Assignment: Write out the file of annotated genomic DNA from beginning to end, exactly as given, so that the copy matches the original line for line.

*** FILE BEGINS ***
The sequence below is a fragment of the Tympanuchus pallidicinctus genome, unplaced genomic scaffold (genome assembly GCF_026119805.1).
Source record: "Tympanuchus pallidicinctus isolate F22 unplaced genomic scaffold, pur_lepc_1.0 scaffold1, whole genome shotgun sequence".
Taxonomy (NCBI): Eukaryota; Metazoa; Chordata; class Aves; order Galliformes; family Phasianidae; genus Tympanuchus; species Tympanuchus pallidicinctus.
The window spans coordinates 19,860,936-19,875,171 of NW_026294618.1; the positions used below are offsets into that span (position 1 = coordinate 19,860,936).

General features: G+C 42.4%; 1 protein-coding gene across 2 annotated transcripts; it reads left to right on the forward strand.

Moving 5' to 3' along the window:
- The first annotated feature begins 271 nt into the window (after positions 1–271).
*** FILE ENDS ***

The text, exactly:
The sequence below is a fragment of the Tympanuchus pallidicinctus genome, unplaced genomic scaffold (genome assembly GCF_026119805.1).
Source record: "Tympanuchus pallidicinctus isolate F22 unplaced genomic scaffold, pur_lepc_1.0 scaffold1, whole genome shotgun sequence".
Taxonomy (NCBI): Eukaryota; Metazoa; Chordata; class Aves; order Galliformes; family Phasianidae; genus Tympanuchus; species Tympanuchus pallidicinctus.
The window spans coordinates 19,860,936-19,875,171 of NW_026294618.1; the positions used below are offsets into that span (position 1 = coordinate 19,860,936).

General features: G+C 42.4%; 1 protein-coding gene across 2 annotated transcripts; it reads left to right on the forward strand.

Moving 5' to 3' along the window:
- The first annotated feature begins 271 nt into the window (after positions 1–271).